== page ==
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Business Cycle Implications of Habit Formation

  • James M. Nason
  • Takashi Kano

The inability of a wide array of dynamic stochastic general equilibrium (DSGE) models to generate fluctuations that resemble actual business cycles has lead to the use of habit formation in consumption. For example, habit formation has been shown to help explain the negative response of labour input to a positive, permanent technology shock, several asset pricing puzzles, and the impact of monetary shocks on real variables. Investigating four different DSGE models with the Bayesian calibration approach, this paper observes that, especially in a new Keynesian monetary business cycle model with both staggered price and wage, habit formation fails to mimic the shape of output growth in the frequency domain: it counterfactually emphasizes low frequency fluctuations in output growth, compared to the U.S. data. On the other hand, habit formation has no clear implications on other business cycle aspects including impulse responses and forecast error variance decompositions of output to permanent and transitory shocks. These observations cast doubt on habit formation as an important ingredient of the DSGE model with a rich set of internal propagation mechanisms.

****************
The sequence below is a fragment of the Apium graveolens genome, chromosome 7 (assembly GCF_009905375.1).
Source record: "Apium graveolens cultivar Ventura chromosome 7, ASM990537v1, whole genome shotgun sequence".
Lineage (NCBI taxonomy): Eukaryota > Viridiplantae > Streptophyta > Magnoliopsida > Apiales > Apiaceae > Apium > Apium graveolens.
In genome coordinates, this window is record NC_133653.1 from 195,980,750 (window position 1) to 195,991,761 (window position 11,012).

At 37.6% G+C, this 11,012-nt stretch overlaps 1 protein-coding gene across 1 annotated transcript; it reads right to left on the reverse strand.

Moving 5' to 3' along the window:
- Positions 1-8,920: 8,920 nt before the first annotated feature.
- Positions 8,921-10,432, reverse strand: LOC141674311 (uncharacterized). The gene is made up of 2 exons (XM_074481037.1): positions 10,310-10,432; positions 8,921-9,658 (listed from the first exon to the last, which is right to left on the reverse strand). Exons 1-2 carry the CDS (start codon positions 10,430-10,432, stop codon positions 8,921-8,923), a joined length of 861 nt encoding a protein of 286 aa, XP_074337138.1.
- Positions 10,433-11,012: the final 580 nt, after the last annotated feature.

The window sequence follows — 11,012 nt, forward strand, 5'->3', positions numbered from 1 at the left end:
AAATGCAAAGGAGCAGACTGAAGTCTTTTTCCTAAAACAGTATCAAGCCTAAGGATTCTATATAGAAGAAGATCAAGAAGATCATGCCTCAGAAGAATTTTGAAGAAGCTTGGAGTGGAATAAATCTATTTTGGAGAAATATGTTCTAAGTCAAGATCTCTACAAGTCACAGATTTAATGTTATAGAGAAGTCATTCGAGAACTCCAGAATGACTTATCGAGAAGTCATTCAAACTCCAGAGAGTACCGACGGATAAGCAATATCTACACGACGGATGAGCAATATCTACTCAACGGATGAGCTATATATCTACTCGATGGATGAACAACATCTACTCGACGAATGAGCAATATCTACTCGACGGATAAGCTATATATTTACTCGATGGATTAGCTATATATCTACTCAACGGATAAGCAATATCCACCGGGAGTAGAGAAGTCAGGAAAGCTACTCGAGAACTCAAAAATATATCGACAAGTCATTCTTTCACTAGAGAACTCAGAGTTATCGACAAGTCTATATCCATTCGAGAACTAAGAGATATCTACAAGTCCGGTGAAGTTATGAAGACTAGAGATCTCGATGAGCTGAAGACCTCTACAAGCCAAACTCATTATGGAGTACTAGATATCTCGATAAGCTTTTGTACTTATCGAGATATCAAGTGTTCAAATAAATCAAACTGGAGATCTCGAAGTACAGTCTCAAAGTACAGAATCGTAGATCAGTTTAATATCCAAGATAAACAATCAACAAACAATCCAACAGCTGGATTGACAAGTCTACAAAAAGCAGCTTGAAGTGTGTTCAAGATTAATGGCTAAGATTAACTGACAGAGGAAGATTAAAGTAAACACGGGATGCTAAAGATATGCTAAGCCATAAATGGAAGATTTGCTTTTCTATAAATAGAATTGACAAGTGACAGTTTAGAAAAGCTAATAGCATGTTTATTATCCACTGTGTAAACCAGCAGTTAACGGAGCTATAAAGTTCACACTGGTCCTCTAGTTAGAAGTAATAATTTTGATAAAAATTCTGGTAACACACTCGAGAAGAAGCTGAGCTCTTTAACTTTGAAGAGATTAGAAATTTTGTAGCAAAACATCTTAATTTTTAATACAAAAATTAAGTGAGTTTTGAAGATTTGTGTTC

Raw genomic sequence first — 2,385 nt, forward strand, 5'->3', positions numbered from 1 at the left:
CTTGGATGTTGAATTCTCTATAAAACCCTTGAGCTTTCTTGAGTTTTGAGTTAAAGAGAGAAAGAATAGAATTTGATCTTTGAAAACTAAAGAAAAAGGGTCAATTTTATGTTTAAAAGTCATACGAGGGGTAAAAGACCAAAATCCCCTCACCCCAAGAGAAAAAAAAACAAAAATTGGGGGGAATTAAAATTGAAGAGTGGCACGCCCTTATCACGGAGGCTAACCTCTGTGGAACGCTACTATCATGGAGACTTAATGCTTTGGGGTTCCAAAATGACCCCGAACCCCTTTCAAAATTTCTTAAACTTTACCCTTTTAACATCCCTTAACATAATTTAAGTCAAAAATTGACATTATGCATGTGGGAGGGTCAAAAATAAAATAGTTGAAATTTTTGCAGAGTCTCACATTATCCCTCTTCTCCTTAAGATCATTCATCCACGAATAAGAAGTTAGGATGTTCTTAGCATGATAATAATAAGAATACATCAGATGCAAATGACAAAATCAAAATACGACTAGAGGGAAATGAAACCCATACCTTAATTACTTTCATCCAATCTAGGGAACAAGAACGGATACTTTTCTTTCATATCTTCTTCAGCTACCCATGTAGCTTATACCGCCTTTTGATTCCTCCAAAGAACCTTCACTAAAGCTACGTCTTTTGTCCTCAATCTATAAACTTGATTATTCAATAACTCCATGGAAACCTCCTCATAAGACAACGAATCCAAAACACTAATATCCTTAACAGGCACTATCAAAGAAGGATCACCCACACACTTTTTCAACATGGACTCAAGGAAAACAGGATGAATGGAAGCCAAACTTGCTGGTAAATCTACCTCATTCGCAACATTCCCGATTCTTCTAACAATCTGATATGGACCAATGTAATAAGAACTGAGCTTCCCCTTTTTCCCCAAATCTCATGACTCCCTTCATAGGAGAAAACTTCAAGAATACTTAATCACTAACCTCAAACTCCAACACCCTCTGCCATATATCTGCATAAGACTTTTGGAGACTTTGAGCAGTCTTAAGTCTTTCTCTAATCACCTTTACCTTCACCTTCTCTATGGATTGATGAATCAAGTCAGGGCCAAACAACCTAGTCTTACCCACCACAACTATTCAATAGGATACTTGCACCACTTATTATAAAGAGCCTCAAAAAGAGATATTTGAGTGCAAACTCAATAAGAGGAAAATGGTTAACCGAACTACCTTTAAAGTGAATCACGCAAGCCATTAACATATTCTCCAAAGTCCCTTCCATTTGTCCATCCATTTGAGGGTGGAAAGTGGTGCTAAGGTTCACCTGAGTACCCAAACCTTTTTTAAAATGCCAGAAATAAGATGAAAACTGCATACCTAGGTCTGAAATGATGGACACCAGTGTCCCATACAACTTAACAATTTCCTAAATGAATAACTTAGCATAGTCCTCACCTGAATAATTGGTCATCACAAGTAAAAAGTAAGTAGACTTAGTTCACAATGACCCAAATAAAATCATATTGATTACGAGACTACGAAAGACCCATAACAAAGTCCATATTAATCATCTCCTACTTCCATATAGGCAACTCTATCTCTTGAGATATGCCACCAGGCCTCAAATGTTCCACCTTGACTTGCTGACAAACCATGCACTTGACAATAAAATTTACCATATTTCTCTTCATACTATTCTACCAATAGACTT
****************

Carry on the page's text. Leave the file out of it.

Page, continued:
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Paper provided by Econometric Society in its series Econometric Society 2004 Far Eastern Meetings with number 619.

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Date of creation: 11 Aug 2004
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Handle: RePEc:ecm:feam04:619
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